Snapshot Grid for World/NA - Most Isolated Peak

John McHugh's Ascents by Year/Place

Links for other Grid Types:
  Highest Point Reached    Highest Peak Climbed    Most Prominent Peak Climbed    Most Vertical Gain Hiked    Highest Climber-Defined Quality    Top Ascents in all Categories  
Links for other Regional Divisions:
  Western USA - States    Eastern USA - States    Europe - Countries    Europe/World Hybrid    


YearCanadaWest USAEast USAEurope
1988  Δ Mansfield 
1989  Δ Camels Hump 
1992  Δ Jay 
2005Δ Chauve   
2006Δ Saint-Hilaire  Δ Vindbelgjarfjall
2007Δ Royal Δ MansfieldΔ Montmartre
2008Δ l'Ours Δ MarcyΔ Dalsnibba
2009 Δ Rainbow PointΔ Mansfield 
2010Δ Jacques-CartierΔ RyanΔ Camels Hump 
2011Δ Tremblant Δ KillingtonΔ Snowdon
2012Δ RoyalΔ LemmonΔ Katahdin 
2013Δ OrfordΔ EmoryΔ Jay 
2014Δ Ham Δ MonadnockΔ Brandon
2015Δ CarletonΔ WildroseΔ Sugarloaf 
2016Δ RoyalΔ Brian HeadΔ Slide 
2017Δ Royal Δ VanderwhackerΔ Arthur's Seat
2018Δ Tremblant Δ MansfieldΔ Goat Fell
2019Δ Royal Δ Saint RegisΔ Skúlahóll
2020Δ Sir-Wilfrid  Δ Richmond Park
2021Δ Ham   
YearCanadaWest USAEast USAEurope


Legend for Color Coding

Isolation of 1000 km or more
Isolation of 500 to 1000 km
Isolation of 100 to 1000 km
Isolation of 40 to 100 km
Isolation of 10 to 40 km
Isolation of less than 10 km

About the Snapshot Year-Month Grid

General Considerations:

  • "-X" after a peak name means an unsuccessful ascent, for example "Rainier-X".
  • A parenthetical name is a non-summit goal hike, for example, "(Snow Lake Hike)" or "(Rainier)".
  • The Δ triangle symbol is a hyperlink to the detailed Ascent Page for that ascent. The peak name is a link to the Peak Page for that peak.
  • The color of the cell shows how high, prominent, isolated, or high-quality the peak/ascent is, and the color ranges are shown in the legend to the left.
  • If the color is based on altitude, prominence, or vertical gain, you can switch between meters-based ranges or feet-based ranges. These are set up to be generally equivalent.

This grid comes in seven "flavors", each one showing a different "top" peak for a month. The flavors or categories are:

  1. Highest Point Reached. Can be an unsucessful attempt or non-summit goal hike.
  2. Highest Peak Climbed. Sometimes not the same as highest point, if that point was an unsuccessful ascent or a non-summit goal hike.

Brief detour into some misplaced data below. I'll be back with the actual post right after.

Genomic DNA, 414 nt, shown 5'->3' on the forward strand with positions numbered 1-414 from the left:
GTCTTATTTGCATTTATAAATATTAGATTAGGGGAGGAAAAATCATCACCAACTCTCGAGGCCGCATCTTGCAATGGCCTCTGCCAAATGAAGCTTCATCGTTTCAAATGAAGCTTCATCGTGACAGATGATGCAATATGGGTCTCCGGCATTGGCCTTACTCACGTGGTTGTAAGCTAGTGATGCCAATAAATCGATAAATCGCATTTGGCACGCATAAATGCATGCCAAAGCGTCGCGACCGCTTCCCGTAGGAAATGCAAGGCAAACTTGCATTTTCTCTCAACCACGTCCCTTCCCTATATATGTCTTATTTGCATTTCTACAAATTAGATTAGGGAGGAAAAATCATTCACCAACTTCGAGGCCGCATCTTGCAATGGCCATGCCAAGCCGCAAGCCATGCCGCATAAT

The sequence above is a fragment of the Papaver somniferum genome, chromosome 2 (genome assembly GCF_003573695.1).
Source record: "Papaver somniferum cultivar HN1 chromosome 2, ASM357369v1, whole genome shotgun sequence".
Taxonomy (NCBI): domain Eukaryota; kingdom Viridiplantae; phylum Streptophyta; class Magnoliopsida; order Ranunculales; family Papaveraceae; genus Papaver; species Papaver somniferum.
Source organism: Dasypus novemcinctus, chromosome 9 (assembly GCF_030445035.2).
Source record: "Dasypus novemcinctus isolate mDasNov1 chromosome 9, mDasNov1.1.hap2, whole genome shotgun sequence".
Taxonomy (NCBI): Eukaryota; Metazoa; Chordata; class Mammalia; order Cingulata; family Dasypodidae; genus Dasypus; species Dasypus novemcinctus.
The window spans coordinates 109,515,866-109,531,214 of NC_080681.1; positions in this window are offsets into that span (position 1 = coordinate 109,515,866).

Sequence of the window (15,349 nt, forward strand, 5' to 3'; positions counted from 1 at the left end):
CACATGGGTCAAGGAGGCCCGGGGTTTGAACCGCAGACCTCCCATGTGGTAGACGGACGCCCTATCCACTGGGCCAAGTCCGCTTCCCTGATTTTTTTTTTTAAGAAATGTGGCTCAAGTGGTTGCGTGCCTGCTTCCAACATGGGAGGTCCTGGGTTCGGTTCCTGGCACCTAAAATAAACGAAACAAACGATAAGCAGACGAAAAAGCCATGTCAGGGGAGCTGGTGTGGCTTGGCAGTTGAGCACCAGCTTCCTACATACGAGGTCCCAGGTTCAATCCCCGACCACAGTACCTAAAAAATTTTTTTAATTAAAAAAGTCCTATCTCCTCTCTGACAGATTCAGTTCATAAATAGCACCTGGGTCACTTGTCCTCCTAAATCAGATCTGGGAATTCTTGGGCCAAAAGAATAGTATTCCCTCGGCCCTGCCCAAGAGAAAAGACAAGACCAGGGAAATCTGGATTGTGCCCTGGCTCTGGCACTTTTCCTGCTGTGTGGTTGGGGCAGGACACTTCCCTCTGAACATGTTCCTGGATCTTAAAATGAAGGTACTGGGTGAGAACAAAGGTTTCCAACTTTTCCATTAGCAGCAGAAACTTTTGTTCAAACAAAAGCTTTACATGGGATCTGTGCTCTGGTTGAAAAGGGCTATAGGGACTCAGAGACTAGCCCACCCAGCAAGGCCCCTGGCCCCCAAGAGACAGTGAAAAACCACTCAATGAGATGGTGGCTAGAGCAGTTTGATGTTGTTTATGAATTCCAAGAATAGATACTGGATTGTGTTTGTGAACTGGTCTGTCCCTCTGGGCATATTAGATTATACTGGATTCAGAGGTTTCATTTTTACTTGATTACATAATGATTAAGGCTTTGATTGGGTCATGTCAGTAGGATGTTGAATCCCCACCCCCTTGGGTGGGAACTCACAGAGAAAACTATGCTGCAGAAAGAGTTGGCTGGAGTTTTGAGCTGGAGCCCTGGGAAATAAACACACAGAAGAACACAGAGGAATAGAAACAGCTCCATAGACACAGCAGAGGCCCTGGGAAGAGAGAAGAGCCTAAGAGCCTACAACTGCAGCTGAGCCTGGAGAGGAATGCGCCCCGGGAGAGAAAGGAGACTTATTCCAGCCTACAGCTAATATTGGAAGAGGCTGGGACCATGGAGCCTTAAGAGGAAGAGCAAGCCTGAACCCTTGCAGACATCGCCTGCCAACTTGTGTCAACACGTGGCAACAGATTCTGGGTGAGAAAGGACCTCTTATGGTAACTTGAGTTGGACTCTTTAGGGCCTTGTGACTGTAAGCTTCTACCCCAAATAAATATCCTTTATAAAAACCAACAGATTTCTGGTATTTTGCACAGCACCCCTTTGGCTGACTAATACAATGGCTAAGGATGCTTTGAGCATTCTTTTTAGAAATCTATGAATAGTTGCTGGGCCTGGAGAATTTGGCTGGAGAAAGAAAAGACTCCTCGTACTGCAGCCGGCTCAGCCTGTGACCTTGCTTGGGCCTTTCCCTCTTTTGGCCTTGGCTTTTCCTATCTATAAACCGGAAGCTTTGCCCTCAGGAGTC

3. Most Prominent Peak climbed. Note that many peaks in the database do not yet have a prominence value.
  4. Most Isolated Peak climbed. Isolation values may not be 100% accurate, since most are cacluated to nearest higher peak in the database.
  5. Peak with most vertical gain hiked. Note that many climbers do not enter vertical gain information on their ascents. Also, if several summits are grouped in a "trip", then the total gain for all ascents in that trip is assigned to the trip high point.
  6. Peak with the highest "Quality" value--this is a subjective number from 1-10 given by the climber. Note that many climbers have not given any of their ascents quality numbers.
  7. Finally, "Top Ascents in All Categories", which shows, for each month, the unique peaks from all the 6 other categories. In many cases, one or two peaks will be the leader in the 6 categories, since often the highest peak climbed for a month is also the highest point reached, the most prominent peak, and the one with the most gain. But in some cases several peaks may appear for a month.

Notes on Regions:

  • The dividing line between the West USA and East USA is the 100 degree west meridian.
  • "Canada" includes Greenland and St. Pierre and Miquelon.
  • "Mex-CA-Cbn" includes Mexico, Central America, and the Caribbean Islands.
  • "ME-Ind-CAs" includes the Middle East, Indian Subcontinent, Greater Himalaya, and Central Asia.
  • "Asia E + SE" includes East Asia, Southeast Asia, the Malay Archipelago, and Siberia.

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